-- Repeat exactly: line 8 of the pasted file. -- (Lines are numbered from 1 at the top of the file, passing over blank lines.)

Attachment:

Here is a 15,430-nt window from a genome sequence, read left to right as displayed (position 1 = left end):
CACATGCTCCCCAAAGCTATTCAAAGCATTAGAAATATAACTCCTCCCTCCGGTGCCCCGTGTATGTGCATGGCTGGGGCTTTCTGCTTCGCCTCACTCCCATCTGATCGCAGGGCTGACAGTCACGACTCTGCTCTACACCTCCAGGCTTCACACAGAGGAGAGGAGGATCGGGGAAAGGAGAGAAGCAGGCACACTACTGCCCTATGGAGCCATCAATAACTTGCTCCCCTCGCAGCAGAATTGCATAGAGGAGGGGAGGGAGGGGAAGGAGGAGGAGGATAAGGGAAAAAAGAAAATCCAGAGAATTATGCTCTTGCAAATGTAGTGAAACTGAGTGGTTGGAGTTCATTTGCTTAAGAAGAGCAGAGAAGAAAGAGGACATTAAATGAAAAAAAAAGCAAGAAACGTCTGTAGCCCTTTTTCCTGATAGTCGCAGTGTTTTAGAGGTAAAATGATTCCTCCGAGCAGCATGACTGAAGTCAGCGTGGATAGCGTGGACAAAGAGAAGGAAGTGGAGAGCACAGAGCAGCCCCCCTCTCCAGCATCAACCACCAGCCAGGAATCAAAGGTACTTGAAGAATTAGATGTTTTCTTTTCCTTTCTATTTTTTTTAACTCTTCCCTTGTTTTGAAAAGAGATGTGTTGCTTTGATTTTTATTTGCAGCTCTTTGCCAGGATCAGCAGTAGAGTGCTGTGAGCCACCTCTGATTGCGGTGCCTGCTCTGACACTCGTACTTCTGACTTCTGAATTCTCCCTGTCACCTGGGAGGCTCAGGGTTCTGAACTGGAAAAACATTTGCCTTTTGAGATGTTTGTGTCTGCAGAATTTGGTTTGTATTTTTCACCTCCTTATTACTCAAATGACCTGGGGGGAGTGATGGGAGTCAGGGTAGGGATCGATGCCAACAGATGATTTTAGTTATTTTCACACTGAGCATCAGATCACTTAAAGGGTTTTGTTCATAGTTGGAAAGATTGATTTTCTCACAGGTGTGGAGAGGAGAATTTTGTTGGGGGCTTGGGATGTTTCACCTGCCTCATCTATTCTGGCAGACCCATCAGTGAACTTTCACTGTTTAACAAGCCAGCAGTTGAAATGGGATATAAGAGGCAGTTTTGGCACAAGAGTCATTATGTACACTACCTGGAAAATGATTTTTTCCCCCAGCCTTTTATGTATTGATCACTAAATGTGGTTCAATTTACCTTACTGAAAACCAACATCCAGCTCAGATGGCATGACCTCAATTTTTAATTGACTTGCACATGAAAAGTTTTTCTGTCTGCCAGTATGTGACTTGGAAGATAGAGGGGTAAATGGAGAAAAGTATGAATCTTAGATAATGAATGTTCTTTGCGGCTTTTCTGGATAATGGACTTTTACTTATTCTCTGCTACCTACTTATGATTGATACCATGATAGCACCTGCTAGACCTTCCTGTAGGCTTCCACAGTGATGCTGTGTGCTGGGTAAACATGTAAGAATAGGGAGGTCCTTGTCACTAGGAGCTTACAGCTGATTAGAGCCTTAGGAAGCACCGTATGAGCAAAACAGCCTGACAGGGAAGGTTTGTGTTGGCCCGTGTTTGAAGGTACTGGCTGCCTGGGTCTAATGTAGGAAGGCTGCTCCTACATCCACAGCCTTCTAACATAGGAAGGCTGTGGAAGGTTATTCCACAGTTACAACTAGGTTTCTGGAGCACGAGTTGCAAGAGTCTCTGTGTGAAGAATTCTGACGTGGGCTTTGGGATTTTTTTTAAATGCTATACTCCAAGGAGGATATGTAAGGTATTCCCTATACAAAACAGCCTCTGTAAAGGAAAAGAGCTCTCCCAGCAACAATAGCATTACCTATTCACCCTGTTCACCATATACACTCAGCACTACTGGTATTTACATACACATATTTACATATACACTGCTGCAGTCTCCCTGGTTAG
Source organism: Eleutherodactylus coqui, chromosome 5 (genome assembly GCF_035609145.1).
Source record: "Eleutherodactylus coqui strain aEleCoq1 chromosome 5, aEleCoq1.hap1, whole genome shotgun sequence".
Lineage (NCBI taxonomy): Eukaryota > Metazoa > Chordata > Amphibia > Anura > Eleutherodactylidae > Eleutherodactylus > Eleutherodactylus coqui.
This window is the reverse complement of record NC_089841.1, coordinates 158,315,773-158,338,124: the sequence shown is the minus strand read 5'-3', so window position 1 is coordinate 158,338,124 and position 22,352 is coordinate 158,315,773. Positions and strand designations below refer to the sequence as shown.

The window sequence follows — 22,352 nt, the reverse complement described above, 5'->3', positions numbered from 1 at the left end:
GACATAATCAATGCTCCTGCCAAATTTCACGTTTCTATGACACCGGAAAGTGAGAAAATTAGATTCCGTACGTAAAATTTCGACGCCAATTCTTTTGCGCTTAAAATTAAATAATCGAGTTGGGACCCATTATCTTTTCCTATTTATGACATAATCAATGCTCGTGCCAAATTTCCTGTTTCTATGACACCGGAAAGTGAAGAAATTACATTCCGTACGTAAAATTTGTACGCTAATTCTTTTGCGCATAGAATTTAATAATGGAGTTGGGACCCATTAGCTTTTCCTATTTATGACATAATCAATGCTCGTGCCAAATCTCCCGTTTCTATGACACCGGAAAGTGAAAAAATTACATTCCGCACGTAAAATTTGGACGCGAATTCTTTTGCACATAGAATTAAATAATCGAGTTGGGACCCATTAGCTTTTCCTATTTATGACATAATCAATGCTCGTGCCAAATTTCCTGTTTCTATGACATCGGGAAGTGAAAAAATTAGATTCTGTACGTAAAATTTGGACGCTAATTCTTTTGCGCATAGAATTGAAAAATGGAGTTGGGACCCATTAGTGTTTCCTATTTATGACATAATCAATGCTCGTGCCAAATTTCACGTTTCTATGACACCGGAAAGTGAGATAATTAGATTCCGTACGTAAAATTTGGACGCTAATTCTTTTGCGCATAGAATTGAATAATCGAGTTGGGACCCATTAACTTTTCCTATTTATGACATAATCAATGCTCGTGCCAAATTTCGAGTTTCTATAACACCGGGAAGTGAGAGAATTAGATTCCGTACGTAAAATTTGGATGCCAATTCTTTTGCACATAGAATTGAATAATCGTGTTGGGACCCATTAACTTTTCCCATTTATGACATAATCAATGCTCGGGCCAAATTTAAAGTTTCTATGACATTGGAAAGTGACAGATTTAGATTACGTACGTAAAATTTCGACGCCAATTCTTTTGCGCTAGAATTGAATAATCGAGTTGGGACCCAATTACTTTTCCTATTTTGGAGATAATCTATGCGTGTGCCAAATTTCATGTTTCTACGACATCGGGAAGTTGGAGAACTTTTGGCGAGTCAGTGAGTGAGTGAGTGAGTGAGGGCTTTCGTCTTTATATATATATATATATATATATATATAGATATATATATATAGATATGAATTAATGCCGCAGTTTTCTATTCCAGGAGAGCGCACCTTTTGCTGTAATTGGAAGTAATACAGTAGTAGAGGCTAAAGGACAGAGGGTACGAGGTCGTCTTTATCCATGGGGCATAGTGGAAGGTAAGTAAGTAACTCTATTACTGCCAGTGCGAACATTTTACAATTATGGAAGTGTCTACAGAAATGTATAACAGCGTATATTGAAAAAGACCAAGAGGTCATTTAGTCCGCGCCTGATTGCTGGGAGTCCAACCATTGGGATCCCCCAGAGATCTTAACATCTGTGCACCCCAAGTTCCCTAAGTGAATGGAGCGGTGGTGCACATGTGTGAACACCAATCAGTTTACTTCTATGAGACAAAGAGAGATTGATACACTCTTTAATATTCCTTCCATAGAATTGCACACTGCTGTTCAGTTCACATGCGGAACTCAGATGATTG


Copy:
GACATAATCAATGCTCCTGCCAAATTTCACGTTTCTATGACACCGGAAAGTGAGAAAATTAGATTCCGTACGTAAAATTTCGACGCCAATTCTTTTGCGCTTAAAATTAAATAATCGAGTTGGGACCCATTATCTTTTCCTATTTATGACATAATCAATGCTCGTGCCAAATTTCCTGTTTCTATGACACCGGAAAGTGAAGAAATTACATTCCGTACGTAAAATTTGTACGCTAATTCTTTTGCGCATAGAATTTAATAATGGAGTTGGGACCCATTAGCTTTTCCTATTTATGACATAATCAATGCTCGTGCCAAATCTCCCGTTTCTATGACACCGGAAAGTGAAAAAATTACATTCCGCACGTAAAATTTGGACGCGAATTCTTTTGCACATAGAATTAAATAATCGAGTTGGGACCCATTAGCTTTTCCTATTTATGACATAATCAATGCTCGTGCCAAATTTCCTGTTTCTATGACATCGGGAAGTGAAAAAATTAGATTCTGTACGTAAAATTTGGACGCTAATTCTTTTGCGCATAGAATTGAAAAATGGAGTTGGGACCCATTAGTGTTTCCTATTTATGACATAATCAATGCTCGTGCCAAATTTCACGTTTCTATGACACCGGAAAGTGAGATAATTAGATTCCGTACGTAAAATTTGGACGCTAATTCTTTTGCGCATAGAATTGAATAATCGAGTTGGGACCCATTAACTTTTCCTATTTATGACATAATCAATGCTCGTGCCAAATTTCGAGTTTCTATAACACCGGGAAGTGAGAGAATTAGATTCCGTACGTAAAATTTGGATGCCAATTCTTTTGCACATAGAATTGAATAATCGTGTTGGGACCCATTAACTTTTCCCATTTATGACATAATCAATGCTCGGGCCAAATTTAAAGTTTCTATGACATTGGAAAGTGACAGATTTAGATTACGTACGTAAAATTTCGACGCCAATTCTTTTGCGCTAGAATTGAATAATCGAGTTGGGACCCAATTACTTTTCCTATTTTGGAGATAATCTATGCGTGTGCCAAATTTCATGTTTCTACGACATCGGGAAGTTGGAGAACTTTTGGCGAGTCAGTGAGTGAGTGAGTGAGTGAGGGCTTTCGTCTTTATATATATATATATATATATATATATAGATATATATATATAGATATGAATTAATGCCGCAGTTTTCTATTCCAGGAGAGCGCACCTTTTGCTGTAATTGGAAGTAATACAGTAGTAGAGGCTAAAGGACAGAGGGTACGAGGTCGTCTTTATCCATGGGGCATAGTGGAAGGTAAGTAAGTAACTCTATTACTGCCAGTGCGAACATTTTACAATTATGGAAGTGTCTACAGAAATGTATAACAGCGTATATTGAAAAAGACCAAGAGGTCATTTAGTCCGCGCCTGATTGCTGGGAGTCCAACCATTGGGATCCCCCAGAGATCTTAACATCTGTGCACCCCAAGTTCCCTAAGTGAATGGAGCGGTGGTGCACATGTGTGAACACCAATCAGTTTACTTCTATGAGACAAAGAGAGATTGATACACTCTTTAATATTCCTTCCATAGAATTGCACACTGCTGTTCAGTTCACATGCGGAACTCAGATGATTG